Lasers and Fool’s Gold Give a Glimpse Into Our Ocean’s Past


by Daniel Gregory
University of California, Riverside, CA, USA

The Earth has undergone profound changes in the chemistry of its oceans and atmosphere from the time before life began to the present day. This has resulted in a wide variety of different ocean and atmospheric compositions, including variations in oxygen composition, over the last 3 billion or more years of Earth’s history. Understanding what these changes were has important implications for not only a better understanding how life came into being, but also to predict what atmospheres may nurture life on planets that are orbiting other stars.

Conventional ways to determine the chemical conditions of oceans at a given time involves getting samples of rock that formed during that time period, analyzing the chemical constituents of the rock, and interpreting the results. However, the earth is a dynamic environment and rocks are often buried so deep that their chemistry gets altered, which makes whole rock analyses difficult, if not impossible, to interpret. Luckily some components of sedimentary rocks are more resistant to these processes than others. One such component is the mineral pyrite — otherwise known as fool’s gold.

Pyrite, also known as “fools gold.” Rob Lavinsky, iRocks.com – [CC BY-SA 3.0], via Wikimedia Commons

The gold-colored pyrite rocks we are most familiar with, such as the one pictured to the left, are formed when iron, sulfur, and trace amounts of other elements crystallize in a liquid solution containing hydrogen sulfide (H2S). Analysis of pyrite samples reveals that the pyrite absorbs these trace elements from the surrounding “sulfidic” liquid. Furthermore, the concentration of trace elements in the pyrite indicates how much was in the liquid. This becomes important later.

A technique called “laser ablation inductively coupled mass spectrometry” (LA-ICPMS) uses a laser to vaporize a small amount of pyrite. That vapor is then passed through a machine called a “mass spectrometer” to determine what elements are in the vapor. To test this relatively new technique, we went to a well-known geologic section of the Doushantuo Formation in southern China that is composed of a specific sequence of siltstones. Siltstone is a type of sedimentary rock made of layers of silt. This section of rock has been used for a lot of different studies that used conventional whole rock analyses to determine the chemistry of the oceans during a rise in oxygen during the second half of the Neoproterozic Era (720-541 million years ago). Previous studies identified three different intervals of enrichment of oxygen-sensitive trace elements (like molybdenum, vanadium, uranium, and rhenium) and interpreted them to represent periods of increased oxygen.

To prove that pyrite trace element chemistry can also be used to make the same interpretations of oxygen levels, we analyzed pyrite from the same samples used in these earlier studies. We found that several elements (molybdenum, silver, antimony, selenium, lead, cadmium, and tellurium) are enriched at the same time periods as found by the conventional techniques, indicating increased oxygen levels in the atmosphere.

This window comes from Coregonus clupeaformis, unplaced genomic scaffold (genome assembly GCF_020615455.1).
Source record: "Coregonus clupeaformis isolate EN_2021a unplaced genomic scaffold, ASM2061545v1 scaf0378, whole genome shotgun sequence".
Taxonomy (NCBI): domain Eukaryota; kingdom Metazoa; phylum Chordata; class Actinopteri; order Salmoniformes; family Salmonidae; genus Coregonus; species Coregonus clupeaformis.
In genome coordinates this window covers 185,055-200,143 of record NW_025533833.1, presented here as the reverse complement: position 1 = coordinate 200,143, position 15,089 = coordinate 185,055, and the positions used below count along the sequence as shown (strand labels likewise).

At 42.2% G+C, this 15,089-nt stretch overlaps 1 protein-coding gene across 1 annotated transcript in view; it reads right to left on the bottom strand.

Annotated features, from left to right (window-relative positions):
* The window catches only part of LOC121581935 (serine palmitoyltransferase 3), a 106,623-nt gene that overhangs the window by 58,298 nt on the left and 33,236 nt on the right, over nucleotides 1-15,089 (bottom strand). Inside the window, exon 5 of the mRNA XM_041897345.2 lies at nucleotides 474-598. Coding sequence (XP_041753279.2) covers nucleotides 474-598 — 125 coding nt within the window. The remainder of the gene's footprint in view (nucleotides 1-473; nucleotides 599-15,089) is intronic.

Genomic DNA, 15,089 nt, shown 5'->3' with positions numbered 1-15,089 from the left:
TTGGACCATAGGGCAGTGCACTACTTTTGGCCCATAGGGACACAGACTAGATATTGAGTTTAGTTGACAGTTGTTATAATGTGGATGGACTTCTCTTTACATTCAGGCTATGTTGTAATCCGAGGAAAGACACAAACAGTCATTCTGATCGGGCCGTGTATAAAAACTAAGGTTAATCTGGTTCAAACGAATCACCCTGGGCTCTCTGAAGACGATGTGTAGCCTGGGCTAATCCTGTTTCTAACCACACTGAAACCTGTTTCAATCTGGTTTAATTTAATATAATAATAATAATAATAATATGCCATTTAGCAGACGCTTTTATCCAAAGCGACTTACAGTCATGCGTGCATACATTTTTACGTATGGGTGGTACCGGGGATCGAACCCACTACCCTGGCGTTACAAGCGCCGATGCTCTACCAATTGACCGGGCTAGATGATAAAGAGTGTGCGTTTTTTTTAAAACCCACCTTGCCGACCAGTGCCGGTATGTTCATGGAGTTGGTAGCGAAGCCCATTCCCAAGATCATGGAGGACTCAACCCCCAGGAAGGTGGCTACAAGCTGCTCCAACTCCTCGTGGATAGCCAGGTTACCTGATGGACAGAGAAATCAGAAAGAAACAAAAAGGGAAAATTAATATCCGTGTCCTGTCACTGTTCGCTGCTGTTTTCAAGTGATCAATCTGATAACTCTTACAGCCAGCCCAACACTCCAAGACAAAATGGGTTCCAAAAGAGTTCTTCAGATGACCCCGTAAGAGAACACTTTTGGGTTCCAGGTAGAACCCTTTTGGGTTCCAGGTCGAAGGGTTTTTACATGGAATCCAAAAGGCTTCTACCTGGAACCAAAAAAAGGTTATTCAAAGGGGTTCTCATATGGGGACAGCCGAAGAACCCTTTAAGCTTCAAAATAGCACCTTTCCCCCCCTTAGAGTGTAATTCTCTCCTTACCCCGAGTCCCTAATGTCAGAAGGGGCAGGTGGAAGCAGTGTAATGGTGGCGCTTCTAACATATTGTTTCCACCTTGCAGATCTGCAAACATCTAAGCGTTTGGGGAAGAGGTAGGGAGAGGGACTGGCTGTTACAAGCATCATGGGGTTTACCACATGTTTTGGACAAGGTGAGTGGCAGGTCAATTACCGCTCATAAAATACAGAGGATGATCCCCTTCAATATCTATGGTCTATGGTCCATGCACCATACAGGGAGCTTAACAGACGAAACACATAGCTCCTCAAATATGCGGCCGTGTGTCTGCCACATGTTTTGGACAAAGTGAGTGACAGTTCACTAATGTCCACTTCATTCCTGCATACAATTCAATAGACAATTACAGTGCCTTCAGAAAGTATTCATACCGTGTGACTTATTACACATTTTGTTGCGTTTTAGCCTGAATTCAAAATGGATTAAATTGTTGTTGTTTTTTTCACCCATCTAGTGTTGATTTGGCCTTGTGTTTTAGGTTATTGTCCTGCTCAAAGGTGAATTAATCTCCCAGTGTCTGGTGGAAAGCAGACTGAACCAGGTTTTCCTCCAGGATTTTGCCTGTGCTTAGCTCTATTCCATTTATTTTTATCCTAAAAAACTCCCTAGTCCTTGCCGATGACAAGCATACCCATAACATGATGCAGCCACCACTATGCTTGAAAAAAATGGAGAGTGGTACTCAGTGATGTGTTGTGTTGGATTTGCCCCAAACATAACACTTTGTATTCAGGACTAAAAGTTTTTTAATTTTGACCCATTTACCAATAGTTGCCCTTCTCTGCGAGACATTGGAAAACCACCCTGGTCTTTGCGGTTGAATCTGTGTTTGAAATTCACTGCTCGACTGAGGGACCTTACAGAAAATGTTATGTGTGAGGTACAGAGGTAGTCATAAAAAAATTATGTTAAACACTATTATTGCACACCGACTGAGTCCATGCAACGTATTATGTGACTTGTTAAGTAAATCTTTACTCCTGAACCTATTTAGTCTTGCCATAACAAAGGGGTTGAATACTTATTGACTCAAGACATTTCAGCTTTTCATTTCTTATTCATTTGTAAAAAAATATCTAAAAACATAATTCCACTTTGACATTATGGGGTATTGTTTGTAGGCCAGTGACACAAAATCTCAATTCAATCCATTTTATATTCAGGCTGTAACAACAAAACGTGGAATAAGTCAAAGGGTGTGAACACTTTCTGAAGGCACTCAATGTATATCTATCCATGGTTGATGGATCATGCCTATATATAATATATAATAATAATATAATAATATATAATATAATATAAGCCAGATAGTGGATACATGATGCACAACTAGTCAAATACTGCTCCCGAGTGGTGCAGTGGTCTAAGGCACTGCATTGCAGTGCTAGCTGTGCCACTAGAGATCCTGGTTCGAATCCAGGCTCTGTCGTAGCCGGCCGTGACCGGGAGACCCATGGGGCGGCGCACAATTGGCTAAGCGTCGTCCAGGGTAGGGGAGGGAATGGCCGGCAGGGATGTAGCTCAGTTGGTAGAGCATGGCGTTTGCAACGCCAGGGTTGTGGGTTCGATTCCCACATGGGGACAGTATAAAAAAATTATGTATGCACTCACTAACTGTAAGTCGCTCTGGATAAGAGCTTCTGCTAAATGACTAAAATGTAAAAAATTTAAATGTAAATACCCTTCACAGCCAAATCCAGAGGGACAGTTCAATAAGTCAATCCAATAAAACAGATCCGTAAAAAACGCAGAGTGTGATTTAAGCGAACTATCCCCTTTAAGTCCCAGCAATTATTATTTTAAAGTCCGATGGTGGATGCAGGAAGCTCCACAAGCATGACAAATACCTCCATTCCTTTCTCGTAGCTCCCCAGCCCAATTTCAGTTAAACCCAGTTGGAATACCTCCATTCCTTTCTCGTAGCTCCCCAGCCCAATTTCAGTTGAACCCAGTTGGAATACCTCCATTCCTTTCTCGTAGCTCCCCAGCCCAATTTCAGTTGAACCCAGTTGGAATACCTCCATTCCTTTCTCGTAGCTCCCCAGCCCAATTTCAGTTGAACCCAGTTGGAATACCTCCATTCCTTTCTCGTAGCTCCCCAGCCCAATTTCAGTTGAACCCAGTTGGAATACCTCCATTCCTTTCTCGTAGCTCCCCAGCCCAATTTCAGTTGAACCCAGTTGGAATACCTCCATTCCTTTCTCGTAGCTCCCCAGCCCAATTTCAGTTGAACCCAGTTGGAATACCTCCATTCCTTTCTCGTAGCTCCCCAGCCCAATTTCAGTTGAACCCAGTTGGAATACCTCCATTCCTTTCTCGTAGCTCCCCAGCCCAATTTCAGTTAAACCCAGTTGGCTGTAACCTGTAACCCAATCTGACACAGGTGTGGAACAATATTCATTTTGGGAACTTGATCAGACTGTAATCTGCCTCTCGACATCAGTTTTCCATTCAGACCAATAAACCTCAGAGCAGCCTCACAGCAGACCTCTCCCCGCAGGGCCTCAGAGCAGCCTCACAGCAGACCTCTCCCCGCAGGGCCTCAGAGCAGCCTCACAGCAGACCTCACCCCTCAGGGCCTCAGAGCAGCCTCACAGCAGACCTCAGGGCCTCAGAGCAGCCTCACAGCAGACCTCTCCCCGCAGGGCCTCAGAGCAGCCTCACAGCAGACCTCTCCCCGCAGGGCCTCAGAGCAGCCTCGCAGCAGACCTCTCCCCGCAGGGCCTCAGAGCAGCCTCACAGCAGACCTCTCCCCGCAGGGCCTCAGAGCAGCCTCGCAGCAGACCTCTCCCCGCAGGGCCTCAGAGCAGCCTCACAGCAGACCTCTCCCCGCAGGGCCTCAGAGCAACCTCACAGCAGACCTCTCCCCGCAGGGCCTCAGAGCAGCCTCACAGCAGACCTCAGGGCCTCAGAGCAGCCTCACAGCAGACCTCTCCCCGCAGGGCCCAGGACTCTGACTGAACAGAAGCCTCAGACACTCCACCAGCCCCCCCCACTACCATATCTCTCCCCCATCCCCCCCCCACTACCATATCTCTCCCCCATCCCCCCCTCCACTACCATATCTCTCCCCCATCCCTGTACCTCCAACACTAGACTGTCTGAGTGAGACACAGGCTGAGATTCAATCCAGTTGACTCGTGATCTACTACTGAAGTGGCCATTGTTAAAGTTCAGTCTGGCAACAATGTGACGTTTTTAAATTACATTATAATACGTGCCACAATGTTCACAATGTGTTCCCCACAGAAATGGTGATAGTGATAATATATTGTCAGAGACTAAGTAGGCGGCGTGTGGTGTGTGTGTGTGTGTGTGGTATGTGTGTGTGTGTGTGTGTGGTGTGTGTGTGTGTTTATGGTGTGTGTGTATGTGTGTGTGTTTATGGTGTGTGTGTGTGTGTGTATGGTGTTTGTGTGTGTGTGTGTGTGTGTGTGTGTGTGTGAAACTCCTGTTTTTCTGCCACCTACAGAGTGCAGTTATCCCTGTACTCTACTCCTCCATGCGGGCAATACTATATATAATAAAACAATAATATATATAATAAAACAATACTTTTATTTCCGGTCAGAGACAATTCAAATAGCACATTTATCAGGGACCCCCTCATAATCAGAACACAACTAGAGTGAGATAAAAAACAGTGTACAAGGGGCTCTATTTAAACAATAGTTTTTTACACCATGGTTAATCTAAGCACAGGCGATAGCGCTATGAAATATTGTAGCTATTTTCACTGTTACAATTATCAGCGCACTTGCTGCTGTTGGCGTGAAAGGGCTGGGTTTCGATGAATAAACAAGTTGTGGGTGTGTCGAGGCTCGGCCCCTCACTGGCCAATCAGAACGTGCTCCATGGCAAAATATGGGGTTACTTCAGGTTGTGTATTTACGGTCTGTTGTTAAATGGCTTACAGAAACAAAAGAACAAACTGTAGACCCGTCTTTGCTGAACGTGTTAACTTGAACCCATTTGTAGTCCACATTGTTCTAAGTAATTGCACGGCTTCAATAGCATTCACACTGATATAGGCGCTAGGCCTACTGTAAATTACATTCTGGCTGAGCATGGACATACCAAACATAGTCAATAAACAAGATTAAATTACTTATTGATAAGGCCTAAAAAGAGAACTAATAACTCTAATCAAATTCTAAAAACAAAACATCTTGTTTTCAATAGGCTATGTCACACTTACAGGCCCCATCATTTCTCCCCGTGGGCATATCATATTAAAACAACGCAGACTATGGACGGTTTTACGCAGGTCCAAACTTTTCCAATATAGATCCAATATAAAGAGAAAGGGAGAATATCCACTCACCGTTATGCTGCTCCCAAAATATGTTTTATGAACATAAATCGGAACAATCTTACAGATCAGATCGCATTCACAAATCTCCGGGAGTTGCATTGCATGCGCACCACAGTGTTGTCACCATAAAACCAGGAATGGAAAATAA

The reason for this is at times of lower oxygen abundance, there is more H2S on the seafloor, and because there is more H2S, more pyrite forms. Trace elements are drawn down to the seafloor in greater abundance over a wider area when oxygen is low. This results in lower trace elements in the ocean and less trace elements in pyrite. Conversely, when there is more oxygen, less of the ocean floor is sulfidic, so less pyrite forms. That leads to higher levels of trace elements in the ocean and also in pyrite where it is still being formed. Additionally, higher oxygen levels may have also led to an increase in oxidative weathering of rocks on land, which would have contributed additional trace elements to the oceans.

This enrichment of trace elements in pyrite and traditional whole rock studies show that pyrite trace element chemistry is successful in tracking the same pulses of oxygen as traditional techniques and further supports its ongoing use in paleo-oxygenation studies. This is a major game changer for paleo-ocean chemistry studies because a common problem with old rocks is that they are altered and cannot be used in traditional whole rock studies. Pyrite, on the other hand, preserves its original trace element content through most geological processes. So, analyzing pyrite gives us a glimpse into the ocean’s history and lets us measure past ocean oxygen conditions better than traditional methods. This will allow better interpretations of the atmospheres in the Earth’s past, which can then be used to decipher whether life may have existed under atmospheres we can measure on exoplanets.

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